For high-end denim retailer MiH social media has helped it launch its online presence. The company’s denim is sold in high-end department stores such as Saks and Harrods, as well as specialist boutiques. The website is its first solo outing. “Since going online we’ve basically doubled our business every season,” says Guusje Wentrup, the company’s e-commerce and marketing coordinator. Social media has proved to be a crucial driver for the brand, adds director of sales Caroline Tighe. “We’ve been active on Twitter and Facebook for about four years, but it was only when the e-commerce site launched that it became so important, because it’s now all about driving traffic to our website. It gave real purpose to it.” The company uses Facebook, Twitter and image-based networks Instagram and Pinterest.


But should a brand-spanking-new start-up worry quite so much about being so focused? “It’s important to find the [social network] that works for your brand,” says My Book Corner’s Emma Perry.

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“They’ve all got their separate identities, audiences and manner of using them. It becomes a matter of exploring each one and analysing which works well for you. Facebook is where the majority of my demographic tends to be.” My Book Corner’s website provides interviews with authors, reviews of children’s books, and lets users post their own reviews and talk about what they’re reading. “I started off slowly just to get an idea of how it worked from a business point of view,” she says. “The first small hurdle is to gain 25 ‘likes’, once you’ve achieved that then the page name is yours. Social media is very immediate. You’ll get an instant response to what you’ve posted, or not, as the case may be!” And there are other advantages. “I used Twitter to connect to some great authors … [and] from a search engine point of view, it also helps with the elusive Google ranking results.”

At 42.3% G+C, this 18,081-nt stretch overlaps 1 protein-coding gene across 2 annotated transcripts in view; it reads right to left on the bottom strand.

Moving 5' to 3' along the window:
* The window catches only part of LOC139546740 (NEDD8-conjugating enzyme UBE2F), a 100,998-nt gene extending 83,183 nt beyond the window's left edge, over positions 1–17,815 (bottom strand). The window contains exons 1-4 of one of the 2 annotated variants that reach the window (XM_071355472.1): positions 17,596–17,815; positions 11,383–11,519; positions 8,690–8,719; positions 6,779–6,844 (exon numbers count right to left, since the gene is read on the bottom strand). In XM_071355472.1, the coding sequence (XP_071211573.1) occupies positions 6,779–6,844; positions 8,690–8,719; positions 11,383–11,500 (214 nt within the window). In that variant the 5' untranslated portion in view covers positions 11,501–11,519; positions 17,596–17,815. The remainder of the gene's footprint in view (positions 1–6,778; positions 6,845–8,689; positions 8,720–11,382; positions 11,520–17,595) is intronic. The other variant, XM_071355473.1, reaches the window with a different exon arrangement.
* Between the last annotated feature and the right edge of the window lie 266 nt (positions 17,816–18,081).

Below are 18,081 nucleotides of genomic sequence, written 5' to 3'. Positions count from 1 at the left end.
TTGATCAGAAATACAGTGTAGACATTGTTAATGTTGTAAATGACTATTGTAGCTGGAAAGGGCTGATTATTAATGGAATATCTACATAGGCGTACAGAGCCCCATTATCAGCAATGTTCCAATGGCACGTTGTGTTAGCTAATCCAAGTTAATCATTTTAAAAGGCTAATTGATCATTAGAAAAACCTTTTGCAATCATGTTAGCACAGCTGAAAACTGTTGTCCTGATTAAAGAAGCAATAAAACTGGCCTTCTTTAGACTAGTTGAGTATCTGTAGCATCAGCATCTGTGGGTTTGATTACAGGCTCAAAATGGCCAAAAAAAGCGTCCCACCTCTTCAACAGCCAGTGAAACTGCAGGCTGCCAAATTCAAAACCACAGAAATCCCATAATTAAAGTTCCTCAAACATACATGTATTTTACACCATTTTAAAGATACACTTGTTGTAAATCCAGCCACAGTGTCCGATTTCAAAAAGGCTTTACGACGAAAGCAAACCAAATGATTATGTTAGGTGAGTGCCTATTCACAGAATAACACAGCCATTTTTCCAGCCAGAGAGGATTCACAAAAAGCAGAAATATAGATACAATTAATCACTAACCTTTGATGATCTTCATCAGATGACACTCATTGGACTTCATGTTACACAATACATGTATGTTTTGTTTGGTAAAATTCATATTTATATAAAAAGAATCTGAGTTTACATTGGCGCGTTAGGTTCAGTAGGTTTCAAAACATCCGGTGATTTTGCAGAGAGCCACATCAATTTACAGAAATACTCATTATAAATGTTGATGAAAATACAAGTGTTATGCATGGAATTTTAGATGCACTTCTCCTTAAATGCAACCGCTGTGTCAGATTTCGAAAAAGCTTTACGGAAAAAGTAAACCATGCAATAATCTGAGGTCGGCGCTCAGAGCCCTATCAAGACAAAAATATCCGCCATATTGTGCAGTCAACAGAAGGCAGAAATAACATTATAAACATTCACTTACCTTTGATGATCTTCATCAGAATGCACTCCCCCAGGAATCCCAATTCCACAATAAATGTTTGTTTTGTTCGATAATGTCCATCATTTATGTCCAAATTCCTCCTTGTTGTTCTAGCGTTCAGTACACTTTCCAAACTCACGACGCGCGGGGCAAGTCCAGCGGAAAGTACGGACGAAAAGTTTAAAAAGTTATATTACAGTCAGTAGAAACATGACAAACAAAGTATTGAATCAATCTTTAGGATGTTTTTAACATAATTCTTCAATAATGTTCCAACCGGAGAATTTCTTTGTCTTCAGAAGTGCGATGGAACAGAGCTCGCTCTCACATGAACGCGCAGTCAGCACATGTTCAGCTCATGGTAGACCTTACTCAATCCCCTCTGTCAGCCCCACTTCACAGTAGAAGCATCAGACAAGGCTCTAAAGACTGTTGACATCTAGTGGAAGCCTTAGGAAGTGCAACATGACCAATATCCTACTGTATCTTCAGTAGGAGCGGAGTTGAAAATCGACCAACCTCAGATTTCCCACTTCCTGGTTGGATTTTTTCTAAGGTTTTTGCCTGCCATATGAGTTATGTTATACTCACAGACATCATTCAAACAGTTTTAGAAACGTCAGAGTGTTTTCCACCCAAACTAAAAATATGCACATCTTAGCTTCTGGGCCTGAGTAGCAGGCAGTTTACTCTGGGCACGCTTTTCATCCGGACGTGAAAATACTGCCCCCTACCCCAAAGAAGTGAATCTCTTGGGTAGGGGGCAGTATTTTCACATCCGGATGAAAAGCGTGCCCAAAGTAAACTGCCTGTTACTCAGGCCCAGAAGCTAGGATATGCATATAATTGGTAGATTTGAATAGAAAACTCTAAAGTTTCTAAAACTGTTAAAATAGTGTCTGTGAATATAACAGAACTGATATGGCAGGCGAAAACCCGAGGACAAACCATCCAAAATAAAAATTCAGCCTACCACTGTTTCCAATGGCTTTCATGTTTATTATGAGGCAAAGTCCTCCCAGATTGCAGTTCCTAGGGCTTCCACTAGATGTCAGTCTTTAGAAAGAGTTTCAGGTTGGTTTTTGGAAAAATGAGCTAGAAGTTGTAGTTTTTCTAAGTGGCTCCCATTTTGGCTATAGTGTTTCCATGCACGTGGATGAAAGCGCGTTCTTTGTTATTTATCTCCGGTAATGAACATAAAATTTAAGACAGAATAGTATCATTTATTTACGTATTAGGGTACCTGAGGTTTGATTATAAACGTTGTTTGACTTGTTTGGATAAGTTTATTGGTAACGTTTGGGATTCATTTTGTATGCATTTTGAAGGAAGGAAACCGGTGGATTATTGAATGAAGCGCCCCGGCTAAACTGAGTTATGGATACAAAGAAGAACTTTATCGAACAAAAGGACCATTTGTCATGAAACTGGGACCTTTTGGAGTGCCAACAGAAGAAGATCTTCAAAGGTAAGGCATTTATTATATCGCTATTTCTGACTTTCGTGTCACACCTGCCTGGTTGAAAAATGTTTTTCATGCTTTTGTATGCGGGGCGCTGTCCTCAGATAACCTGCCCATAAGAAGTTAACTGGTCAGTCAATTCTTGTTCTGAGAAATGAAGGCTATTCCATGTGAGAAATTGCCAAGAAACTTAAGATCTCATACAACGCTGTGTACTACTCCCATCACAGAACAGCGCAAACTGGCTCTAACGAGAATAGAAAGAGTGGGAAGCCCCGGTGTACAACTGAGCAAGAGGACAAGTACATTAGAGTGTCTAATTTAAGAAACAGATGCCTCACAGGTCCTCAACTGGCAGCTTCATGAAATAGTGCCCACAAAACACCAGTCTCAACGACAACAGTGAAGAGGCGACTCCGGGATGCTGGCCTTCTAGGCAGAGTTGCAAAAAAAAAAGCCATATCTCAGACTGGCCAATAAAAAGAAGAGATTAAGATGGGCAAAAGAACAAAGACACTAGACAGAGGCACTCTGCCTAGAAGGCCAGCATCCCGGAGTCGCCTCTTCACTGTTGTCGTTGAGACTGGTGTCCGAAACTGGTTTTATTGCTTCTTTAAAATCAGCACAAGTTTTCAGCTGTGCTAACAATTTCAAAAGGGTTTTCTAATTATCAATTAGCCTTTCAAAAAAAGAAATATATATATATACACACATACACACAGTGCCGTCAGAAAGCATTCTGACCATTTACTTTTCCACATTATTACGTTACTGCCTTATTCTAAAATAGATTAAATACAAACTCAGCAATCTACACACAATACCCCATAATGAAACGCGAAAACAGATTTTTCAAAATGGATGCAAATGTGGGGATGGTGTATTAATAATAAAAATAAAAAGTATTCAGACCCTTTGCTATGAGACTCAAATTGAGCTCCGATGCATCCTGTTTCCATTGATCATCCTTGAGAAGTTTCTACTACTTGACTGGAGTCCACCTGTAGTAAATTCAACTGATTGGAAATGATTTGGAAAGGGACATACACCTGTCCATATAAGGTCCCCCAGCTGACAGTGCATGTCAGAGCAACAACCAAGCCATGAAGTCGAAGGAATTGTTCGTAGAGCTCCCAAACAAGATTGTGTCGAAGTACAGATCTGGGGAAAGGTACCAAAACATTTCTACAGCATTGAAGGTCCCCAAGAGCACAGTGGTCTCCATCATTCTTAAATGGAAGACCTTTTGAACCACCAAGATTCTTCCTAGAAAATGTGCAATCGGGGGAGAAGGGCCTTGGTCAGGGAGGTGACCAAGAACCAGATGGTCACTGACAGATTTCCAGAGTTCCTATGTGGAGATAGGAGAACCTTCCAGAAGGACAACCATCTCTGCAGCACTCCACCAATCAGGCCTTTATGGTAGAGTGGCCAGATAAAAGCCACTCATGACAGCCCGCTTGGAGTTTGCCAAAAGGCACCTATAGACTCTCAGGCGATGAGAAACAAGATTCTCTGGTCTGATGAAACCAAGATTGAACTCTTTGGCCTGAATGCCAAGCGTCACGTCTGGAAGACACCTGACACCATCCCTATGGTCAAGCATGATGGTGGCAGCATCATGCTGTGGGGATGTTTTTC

To end off, here are some tips for social media success by Peter Shankman:

  • Listen to your customers, to your past customers, to your potential customers.
  • Use social, if for nothing else, to fix small problems before they become big problems.
  • Avoid lengthy debates online with your customers. Take it offline.
  • Never respond with your emotions

Written by Jacob

March 30, 2012 at 6:00 am

Posted in Uncategorized

Interesting Internet

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Being one of those kids that grew up with the computer at home running on DOS and the “bakkwa” sized floppy discs, I was still too young to fully understand the technological leap when the interent was domesticated.